Published on: 30 September 2019 in Directors UK
5 pitching tips from Luke Bradford, winner of “The Pitch”
Reading time: 4 minutes and 51 seconds
I’ve recently completed shooting White Gold, my winning entry into The Pitch — a film fund which offers pitching masterclasses to its top twenty submissions, and a £30,000 production budget to the winning filmmaker.
I’ve been able to bring a passion project to life as a result of honing my pitching skills and winning the fund. In 2016, whilst self-shooting a documentary in Tanzania, I met a young girl with albinism who’d had both of her arms hacked off by a witchdoctor in the name of witchcraft. The encounter deeply moved me and through developing my concept via the requirements of the competition, the story of White Gold came to be.
The principle of pitching is applicable industry-wide, so I’ve written some takeaway tips based on my experience of the process and ultimately winning the fund. I’m not an expert; these are simply my own observations and experience, having survived a pretty intense pitching process. Some of these points sound obvious but they are extremely easy to forget in the heat of the spotlight! Here are my top five tips...
1. You won’t die
If you are anything like me, the idea of standing up in front of a panel of industry experts does not fill you with joy and is actually more akin to feeling like a fish flapping about in hot sand. I needed to shift my thinking from dread to excitement. Excitement that my project gets the undivided attention for a whole 15 minutes — by people who could actually bring it into existence. That mindset shift had a positive influence on my whole demeanor and ultimately enhanced my presentation.
2. Don’t be a weirdo
Early attempts at my pitch had me pacing about, doing odd things with my hands or looking sad and grumpy. Work on keeping your feet still and being aware of what your body is doing. Relax and don’t fidget. Be engaging and smile. Be authentic and genuine; if you sound like you are selling a used car - they won’t trust you.
3. It’s all about the feels
People quickly forget details, but they don’t forget how you make them feel. You believe passionately in your project and know it inside out; this is your chance to communicate that in a clear, concise way. Keep the story at the heart of your pitch but keep it simple. In essence, ALL stories have been told before, so it is your own voice as a filmmaker that will make it unique. With this in mind, keep your presentation personal. There are millions of stories out there but only one of you, so bring as much of yourself as you can to make an impact on an emotional level.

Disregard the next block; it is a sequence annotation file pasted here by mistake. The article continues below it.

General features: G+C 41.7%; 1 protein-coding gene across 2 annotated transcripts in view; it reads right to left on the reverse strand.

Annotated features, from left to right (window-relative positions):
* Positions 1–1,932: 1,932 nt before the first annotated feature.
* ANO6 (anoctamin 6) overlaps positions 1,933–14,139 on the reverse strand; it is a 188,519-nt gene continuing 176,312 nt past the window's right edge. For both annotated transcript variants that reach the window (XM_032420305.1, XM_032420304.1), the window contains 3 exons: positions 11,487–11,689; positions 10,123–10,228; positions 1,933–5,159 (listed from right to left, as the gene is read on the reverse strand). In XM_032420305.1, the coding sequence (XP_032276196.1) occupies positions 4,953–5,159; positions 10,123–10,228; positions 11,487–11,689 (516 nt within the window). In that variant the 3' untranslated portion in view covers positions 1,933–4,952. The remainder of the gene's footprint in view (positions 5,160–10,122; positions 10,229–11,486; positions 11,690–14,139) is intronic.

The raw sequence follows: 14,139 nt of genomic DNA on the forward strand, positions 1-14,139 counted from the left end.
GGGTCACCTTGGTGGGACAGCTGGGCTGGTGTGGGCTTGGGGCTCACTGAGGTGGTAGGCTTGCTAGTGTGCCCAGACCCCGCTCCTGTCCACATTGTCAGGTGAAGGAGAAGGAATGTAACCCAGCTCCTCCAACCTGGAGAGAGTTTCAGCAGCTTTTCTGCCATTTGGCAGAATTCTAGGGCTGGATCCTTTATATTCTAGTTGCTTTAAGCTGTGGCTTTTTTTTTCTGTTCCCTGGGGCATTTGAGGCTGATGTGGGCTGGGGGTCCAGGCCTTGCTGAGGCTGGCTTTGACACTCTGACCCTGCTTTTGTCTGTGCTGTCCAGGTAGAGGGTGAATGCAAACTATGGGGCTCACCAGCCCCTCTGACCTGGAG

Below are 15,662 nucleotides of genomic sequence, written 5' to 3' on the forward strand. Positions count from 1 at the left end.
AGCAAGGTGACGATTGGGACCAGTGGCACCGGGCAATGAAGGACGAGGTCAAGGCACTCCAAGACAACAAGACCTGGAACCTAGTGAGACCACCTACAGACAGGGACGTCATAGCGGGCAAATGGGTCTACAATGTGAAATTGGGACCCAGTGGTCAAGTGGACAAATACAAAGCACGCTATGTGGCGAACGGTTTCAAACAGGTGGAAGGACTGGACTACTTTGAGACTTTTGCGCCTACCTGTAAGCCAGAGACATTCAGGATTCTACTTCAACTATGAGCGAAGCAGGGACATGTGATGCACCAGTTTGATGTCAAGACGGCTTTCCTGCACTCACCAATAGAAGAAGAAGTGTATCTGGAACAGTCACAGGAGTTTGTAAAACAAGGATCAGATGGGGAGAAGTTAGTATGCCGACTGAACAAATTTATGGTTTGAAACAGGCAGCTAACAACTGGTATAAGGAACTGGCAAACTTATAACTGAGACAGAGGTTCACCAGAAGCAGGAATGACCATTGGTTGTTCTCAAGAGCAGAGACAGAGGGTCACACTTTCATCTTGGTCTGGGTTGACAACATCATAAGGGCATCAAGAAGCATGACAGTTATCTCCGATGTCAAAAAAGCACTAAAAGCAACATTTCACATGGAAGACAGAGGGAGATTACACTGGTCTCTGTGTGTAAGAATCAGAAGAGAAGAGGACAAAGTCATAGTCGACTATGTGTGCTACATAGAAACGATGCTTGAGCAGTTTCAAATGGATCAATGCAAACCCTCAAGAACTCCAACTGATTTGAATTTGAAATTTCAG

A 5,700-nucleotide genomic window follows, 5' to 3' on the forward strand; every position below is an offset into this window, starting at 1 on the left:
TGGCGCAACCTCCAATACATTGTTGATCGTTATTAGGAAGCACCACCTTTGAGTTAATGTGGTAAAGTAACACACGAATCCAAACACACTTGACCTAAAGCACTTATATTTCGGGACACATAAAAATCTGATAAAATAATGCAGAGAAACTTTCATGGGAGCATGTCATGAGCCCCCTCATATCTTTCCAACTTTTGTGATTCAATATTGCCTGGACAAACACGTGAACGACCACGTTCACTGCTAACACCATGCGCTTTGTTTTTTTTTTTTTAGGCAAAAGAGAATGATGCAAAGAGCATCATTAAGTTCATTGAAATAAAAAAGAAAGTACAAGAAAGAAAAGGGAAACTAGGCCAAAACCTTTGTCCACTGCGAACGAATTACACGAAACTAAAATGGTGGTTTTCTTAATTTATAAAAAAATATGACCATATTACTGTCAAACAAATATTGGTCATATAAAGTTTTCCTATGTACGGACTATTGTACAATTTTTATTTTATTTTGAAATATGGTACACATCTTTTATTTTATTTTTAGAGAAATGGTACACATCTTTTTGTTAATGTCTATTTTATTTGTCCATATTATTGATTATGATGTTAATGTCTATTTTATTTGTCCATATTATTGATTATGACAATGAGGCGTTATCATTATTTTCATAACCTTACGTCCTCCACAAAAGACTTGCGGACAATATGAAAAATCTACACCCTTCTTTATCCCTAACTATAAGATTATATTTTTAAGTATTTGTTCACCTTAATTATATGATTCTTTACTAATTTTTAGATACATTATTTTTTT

4. The three words you want to hear
You need to time your pitch carefully and be able to adapt it depending on your slot allocation. You want to strike the correct balance between imparting enough information about your project but also leaving them wanting more. Your pitch should be like ‘the smell of the kitchen’ rather than boring recipe details and oven temperatures. Leave enough room in your presentation for them to ask questions and hopefully you’ll hear the words,‘tell me more’. If you hear those words, they’re interested. You can then dig deeper into those areas and add greater value to your concept.
5. The D***head Test
Through making films with people from all walks of life, I’ve met some fascinating individuals — all with their own unique experiences and takes on life. One such person was on the selection team for the SAS. He shared with me the key ingredient in what ultimately dictates if a candidate does or does not make it through one of the most gruelling selection processes in the world: The Dickhead Test. In its simplest form this consists of, ‘yes this person is qualified, has a lots of attributes on paper but…can we stand being in his company for next year or so? I feel this principle strongly applies to filmmaking and potential relationships forming – or not. With this in mind, leave your ego at the door. Be confident and know your stuff but be equally humble, flexible and don’t be a dickhead!
Pitching our ideas is tough and the window of opportunity is painfully small. As a competition, The Pitch’s benefits to the overall winner are obvious but, unusually for a film fund, there is a genuine focus on developing the pitching and storytelling skills for multiple entrants. There is still much to learn but thankfully, following this process, I now know a lot more than I did.